The iPhone revisited
Nellie's own diatribe last month about programmability issues notwithstanding, the Spy believes the iPhone may be as important as a harbinger as it is in its own right. After all, what is an iPhone but a miniature computer with cell phone technology glued on? Drop cell, add a large hard drive and expand the form factor, and what have you?--a new generation iPod.
"Too tame and obvious. Besides, you said that last month," you counter? Ah, but increase the screen area a little more and you get an iNewton, more still and an iTablet--all without needing to change the OS much, we suspect. In other words, this design ought to make one think consumer product suite, not simply iMotorolaKiller. And with WWDC scheduled to start June 11 this year (much better than the 2006 August time, BTW), with big iron announcements past by then and too early to trumpet Cougar, the venue would be perfect to offer new toys to mollify loyal boys and girls. You read it here first.
The Spy notes in passing the latest upgrade to BBEdit at version 8.6.1, free to recent purchasers, and as usual, always worth having. When doing web site development, he spends more time staring at BBEdit than all other tools combined. No Mac user should be without this program.
OTOH, if you are running a server using MailScanner with ClamAV, and you get a notice from your automatic system updater software telling you to upgrade Clam from 0.87 to 0.90, ignore the advice. The latest Clam is incompatible with MailScanner. Whoops.
And on the gripping hand, Apple appears to be wrapping up development on Leopard, which may be available as early as the end of March. Delicious irony if the knife in Vista's back could be delivered on the Ides instead. As mentioned here before, expect the actual release to closely coincide with a new Mac to play it on--probably a multi-core desktop this time.
It's been a hard day's night
but Apple has finally reached a deal with The Beatles' Apple Corps to end all their trademark disputes. Apple Inc. gets full rights to the Apple name, and may well carry Beatles' music in iTunes, though probably not exclusively.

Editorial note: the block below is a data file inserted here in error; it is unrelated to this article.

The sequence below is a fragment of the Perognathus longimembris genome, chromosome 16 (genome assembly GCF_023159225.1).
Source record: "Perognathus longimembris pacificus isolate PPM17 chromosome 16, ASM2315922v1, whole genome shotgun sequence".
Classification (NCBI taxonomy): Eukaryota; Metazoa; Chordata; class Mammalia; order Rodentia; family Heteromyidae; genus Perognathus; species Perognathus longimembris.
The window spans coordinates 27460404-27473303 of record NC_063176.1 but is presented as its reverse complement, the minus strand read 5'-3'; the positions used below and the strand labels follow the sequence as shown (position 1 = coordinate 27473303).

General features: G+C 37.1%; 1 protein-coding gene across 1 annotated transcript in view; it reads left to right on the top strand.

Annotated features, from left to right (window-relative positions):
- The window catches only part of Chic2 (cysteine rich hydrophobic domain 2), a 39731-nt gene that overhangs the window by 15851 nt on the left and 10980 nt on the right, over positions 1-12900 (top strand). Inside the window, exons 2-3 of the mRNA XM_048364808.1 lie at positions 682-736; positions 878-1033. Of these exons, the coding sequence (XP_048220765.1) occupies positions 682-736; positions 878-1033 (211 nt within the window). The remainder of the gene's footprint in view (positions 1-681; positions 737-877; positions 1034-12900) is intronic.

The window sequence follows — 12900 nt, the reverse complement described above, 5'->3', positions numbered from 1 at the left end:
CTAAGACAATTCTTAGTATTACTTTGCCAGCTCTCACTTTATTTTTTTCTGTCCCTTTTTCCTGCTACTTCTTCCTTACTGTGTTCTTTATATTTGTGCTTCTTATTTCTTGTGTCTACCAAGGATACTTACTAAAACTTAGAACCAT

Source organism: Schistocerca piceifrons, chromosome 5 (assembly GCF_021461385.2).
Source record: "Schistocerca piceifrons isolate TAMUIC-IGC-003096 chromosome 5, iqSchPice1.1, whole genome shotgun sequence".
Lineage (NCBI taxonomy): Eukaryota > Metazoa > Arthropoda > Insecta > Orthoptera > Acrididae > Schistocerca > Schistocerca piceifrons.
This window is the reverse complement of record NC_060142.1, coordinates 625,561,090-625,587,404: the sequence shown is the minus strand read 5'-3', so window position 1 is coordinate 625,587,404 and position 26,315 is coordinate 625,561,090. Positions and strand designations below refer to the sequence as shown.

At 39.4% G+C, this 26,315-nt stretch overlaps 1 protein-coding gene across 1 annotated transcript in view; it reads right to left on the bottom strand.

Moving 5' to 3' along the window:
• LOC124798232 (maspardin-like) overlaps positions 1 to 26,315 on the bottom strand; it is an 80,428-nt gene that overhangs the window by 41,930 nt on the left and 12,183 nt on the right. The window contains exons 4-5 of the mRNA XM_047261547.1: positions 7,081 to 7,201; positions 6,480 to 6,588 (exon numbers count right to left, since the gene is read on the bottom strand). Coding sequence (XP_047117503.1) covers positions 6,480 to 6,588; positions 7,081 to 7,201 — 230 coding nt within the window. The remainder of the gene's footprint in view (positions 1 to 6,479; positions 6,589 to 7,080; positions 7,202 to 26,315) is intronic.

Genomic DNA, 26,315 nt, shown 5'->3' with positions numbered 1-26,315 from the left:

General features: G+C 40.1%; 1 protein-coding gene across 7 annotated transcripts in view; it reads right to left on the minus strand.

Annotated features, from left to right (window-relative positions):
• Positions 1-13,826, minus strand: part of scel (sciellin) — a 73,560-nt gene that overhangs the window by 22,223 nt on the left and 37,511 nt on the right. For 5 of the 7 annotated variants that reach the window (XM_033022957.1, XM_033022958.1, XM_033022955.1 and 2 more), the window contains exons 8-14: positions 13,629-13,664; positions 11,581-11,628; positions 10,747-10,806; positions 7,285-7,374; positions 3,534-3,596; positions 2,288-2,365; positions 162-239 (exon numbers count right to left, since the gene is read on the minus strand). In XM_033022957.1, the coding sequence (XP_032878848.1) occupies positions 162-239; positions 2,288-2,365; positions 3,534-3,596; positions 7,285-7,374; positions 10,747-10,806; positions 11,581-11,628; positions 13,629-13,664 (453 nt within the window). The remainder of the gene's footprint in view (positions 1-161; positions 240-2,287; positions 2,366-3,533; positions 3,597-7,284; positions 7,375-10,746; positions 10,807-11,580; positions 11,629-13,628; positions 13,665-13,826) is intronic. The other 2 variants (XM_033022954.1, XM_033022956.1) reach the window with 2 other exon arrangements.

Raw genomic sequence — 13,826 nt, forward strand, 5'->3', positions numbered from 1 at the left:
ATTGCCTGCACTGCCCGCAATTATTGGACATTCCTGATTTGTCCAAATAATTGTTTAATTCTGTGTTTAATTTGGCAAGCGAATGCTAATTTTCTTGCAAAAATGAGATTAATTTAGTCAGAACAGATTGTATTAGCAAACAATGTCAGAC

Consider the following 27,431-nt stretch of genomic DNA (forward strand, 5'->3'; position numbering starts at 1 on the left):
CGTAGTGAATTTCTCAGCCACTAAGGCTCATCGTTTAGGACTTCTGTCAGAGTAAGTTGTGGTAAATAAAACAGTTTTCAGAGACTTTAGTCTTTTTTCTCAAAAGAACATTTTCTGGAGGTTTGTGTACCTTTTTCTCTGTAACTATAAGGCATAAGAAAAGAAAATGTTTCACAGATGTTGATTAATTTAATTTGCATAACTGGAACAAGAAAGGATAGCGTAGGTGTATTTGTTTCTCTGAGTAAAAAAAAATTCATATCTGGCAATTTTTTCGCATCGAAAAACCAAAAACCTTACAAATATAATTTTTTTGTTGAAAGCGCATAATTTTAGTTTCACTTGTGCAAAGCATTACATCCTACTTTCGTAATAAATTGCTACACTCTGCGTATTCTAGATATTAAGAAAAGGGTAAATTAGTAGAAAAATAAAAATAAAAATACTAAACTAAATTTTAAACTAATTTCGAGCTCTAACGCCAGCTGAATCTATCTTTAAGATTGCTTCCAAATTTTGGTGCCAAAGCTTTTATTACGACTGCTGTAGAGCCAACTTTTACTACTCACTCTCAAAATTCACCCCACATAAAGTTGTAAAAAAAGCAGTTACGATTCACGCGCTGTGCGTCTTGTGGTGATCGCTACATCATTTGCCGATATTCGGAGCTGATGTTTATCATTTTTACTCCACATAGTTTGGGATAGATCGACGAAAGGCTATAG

Perhaps the Spy's had a rough night of his own
but but it seems to him FireFox has lagged lately, so he's taken to using Camino and Safari in preference, except when debugging, when FireBug is more informative than Safari's error windows. Who'd a thunk the browser wars were so far from over?
A new guard on the stairway
as Peter Lewis of what has been Stairways Software announced that Nolobe, a new company formed by FTP client and utility Interarchy lead developer Matthew Drayton, has negotiated an employee buyout and will take over full responsibility for the product he's now worked on these last six of its ten years. Latest version is 8.5.1. A policy change coming? Wait and see.
All technologies eventually hit a glass ceiling
and become obsolete, only to be replaced by others with different limitations. Integrated circuit chips can mount only so many components before suffocating in their own waste heat. Their electrical traces can be made only so narrow before quantum effects morph them into chaostrons. Voltage can be lowered only so much before it becomes impossible to separate signal from noise.
That is, a Von Neumann machine (binary stored code executing in serial steps) is inherently bottlenecked by its own serial architecture, both internally and upon attempting to communicate. Deal with the latter aspect by incorporating more on board memory and you merely exacerbate the other problems.